Buffalograss forms sod with creeping stolons that take root at the leafy nodes. Nodes are smooth and the 2- to 21⁄2-inch long internodes are flattened and shorter than in common curlymesquite. Foliage turns reddish brown after frost. The ligule is a short, ciliate membrane. Male and female plants grow in separate colonies. Female plants bear seeds in bur-like clusters among the leaves (top drawing). Male plants have flag-like seed heads with two or three spikes (bottom drawing). Produces seed throughout the year.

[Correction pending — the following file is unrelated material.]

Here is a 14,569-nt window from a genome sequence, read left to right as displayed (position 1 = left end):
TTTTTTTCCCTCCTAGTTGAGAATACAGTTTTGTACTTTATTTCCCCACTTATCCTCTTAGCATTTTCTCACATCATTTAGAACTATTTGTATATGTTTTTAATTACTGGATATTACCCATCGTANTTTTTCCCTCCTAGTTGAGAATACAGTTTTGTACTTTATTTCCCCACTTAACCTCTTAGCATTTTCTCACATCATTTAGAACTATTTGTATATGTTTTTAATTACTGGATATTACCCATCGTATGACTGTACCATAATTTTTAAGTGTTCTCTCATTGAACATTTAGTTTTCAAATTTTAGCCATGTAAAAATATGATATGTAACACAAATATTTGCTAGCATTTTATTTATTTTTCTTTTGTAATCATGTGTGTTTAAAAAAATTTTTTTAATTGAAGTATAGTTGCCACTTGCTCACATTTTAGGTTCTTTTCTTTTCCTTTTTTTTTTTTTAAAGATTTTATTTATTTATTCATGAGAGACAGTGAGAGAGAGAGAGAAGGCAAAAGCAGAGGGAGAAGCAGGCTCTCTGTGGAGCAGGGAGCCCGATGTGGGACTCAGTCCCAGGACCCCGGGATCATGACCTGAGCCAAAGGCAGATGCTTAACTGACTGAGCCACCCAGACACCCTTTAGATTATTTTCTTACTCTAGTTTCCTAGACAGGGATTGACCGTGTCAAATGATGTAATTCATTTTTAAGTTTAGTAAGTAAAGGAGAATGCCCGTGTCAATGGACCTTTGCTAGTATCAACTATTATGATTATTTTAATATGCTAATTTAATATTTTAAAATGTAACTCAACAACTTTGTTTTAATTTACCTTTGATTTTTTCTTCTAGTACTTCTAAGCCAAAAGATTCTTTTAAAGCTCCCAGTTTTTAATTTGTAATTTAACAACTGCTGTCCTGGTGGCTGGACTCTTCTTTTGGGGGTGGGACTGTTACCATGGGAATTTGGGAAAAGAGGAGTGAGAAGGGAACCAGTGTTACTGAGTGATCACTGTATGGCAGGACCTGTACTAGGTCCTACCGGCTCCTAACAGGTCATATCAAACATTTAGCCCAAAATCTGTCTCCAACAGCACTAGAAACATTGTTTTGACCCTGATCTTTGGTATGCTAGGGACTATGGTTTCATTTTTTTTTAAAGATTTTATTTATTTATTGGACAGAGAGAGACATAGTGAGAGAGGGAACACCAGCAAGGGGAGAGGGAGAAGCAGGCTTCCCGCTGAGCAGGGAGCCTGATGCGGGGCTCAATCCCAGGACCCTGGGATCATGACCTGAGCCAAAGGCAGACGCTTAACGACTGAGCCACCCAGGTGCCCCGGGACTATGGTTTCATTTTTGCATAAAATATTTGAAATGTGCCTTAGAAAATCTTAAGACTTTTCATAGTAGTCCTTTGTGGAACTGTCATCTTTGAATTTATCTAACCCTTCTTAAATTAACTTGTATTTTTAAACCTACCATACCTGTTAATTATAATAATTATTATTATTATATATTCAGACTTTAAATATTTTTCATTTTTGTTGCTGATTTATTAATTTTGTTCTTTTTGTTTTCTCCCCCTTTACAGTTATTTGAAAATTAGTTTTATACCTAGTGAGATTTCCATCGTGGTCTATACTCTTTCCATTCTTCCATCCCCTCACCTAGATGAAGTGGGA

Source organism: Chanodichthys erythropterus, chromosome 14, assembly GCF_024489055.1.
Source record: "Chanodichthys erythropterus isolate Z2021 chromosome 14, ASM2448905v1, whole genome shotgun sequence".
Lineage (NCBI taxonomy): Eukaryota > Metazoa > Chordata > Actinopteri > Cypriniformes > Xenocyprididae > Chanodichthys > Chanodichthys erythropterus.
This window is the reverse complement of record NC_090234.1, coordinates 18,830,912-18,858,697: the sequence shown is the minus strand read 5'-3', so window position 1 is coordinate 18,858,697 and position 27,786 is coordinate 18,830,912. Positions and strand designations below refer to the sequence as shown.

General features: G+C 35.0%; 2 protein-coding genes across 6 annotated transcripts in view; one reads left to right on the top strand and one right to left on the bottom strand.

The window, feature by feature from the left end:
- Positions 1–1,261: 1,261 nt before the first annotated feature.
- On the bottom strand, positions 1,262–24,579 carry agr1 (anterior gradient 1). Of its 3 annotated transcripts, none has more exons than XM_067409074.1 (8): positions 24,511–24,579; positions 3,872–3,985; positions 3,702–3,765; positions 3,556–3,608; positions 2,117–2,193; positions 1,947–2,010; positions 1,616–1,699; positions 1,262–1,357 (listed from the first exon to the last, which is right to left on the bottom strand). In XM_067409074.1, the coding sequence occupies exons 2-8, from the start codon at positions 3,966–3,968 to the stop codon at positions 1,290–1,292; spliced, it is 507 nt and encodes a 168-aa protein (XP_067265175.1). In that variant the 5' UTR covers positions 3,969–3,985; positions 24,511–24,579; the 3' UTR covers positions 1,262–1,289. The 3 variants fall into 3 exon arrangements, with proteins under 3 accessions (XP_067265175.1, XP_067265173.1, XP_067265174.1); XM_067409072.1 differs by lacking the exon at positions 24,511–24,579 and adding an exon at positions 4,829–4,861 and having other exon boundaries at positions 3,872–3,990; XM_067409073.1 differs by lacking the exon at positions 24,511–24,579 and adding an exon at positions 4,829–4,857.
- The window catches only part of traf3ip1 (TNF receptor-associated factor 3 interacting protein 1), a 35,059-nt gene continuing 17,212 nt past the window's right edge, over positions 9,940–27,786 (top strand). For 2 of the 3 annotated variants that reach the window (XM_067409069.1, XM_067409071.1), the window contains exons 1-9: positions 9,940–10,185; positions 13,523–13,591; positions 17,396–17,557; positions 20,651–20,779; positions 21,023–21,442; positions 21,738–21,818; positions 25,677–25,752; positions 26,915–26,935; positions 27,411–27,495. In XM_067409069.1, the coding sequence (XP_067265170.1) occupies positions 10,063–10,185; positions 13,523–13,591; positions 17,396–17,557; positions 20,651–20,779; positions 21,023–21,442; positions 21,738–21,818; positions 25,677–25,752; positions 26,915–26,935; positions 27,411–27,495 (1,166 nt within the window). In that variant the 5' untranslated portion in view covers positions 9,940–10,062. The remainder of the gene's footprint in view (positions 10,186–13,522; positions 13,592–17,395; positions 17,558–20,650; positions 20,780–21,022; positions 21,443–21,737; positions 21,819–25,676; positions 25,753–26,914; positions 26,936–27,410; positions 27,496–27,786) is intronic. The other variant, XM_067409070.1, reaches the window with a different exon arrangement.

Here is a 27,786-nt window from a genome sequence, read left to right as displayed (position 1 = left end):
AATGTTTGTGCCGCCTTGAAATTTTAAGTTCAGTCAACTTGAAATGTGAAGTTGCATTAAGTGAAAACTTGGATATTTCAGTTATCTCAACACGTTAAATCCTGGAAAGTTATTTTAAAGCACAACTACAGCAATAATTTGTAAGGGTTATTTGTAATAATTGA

Buffalograss is a perennial, warm-season, native – 4 to 12 inches tall.
Good grazing for livestock. Fair grazing for wildlife.
Grows on plains, prairies and mowed roadsides. Increases on heavily grazed tall-grass regions.
Stem Texture: Hairy
Growth Habit: Grasses, Sod grass
Distribution : 01 - Pineywoods, 02 - Gulf Prairies and Marshes, 03 - Post Oak Savannah, 04 - Blackland Prairies, 05 - Cross Timbers and Prairies, 06 - South Texas Plains, 07 - Edwards Plateau, 08 - Rolling Plains, 09 - High Plains, 10 - Trans-Pecos
Distribution refers to the ecological region in Texas that a plant has been found. You can also view a clickable map.
Book: Know Your Grasses (B-182)